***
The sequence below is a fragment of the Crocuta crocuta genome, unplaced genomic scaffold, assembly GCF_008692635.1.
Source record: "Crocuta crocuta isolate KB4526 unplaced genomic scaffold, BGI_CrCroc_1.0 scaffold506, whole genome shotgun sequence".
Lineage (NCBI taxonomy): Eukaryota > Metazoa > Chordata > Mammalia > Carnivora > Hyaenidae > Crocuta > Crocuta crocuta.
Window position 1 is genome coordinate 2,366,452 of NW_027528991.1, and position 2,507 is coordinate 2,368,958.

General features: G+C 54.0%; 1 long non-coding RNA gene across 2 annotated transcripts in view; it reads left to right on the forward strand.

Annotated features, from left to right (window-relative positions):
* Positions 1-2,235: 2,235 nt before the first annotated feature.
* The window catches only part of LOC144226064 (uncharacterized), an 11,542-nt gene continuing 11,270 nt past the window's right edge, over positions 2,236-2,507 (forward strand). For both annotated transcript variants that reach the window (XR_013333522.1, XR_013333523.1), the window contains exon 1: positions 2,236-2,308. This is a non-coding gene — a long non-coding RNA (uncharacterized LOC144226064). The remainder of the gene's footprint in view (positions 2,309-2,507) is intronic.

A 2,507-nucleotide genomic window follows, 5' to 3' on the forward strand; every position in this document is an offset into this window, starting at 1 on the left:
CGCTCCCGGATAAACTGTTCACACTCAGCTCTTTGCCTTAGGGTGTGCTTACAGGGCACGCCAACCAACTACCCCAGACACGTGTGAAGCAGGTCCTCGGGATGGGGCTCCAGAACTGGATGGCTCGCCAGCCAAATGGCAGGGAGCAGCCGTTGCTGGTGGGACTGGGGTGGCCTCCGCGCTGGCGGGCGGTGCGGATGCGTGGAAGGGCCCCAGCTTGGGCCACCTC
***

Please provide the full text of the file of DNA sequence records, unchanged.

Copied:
The sequence below is a fragment of the Crocuta crocuta genome, unplaced genomic scaffold, assembly GCF_008692635.1.
Source record: "Crocuta crocuta isolate KB4526 unplaced genomic scaffold, BGI_CrCroc_1.0 scaffold506, whole genome shotgun sequence".
Lineage (NCBI taxonomy): Eukaryota > Metazoa > Chordata > Mammalia > Carnivora > Hyaenidae > Crocuta > Crocuta crocuta.
Window position 1 is genome coordinate 2,366,452 of NW_027528991.1, and position 2,507 is coordinate 2,368,958.

General features: G+C 54.0%; 1 long non-coding RNA gene across 2 annotated transcripts in view; it reads left to right on the forward strand.

Annotated features, from left to right (window-relative positions):
* Positions 1-2,235: 2,235 nt before the first annotated feature.
* The window catches only part of LOC144226064 (uncharacterized), an 11,542-nt gene continuing 11,270 nt past the window's right edge, over positions 2,236-2,507 (forward strand). For both annotated transcript variants that reach the window (XR_013333522.1, XR_013333523.1), the window contains exon 1: positions 2,236-2,308. This is a non-coding gene — a long non-coding RNA (uncharacterized LOC144226064). The remainder of the gene's footprint in view (positions 2,309-2,507) is intronic.

A 2,507-nucleotide genomic window follows, 5' to 3' on the forward strand; every position in this document is an offset into this window, starting at 1 on the left:
CGCTCCCGGATAAACTGTTCACACTCAGCTCTTTGCCTTAGGGTGTGCTTACAGGGCACGCCAACCAACTACCCCAGACACGTGTGAAGCAGGTCCTCGGGATGGGGCTCCAGAACTGGATGGCTCGCCAGCCAAATGGCAGGGAGCAGCCGTTGCTGGTGGGACTGGGGTGGCCTCCGCGCTGGCGGGCGGTGCGGATGCGTGGAAGGGCCCCAGCTTGGGCCACCTC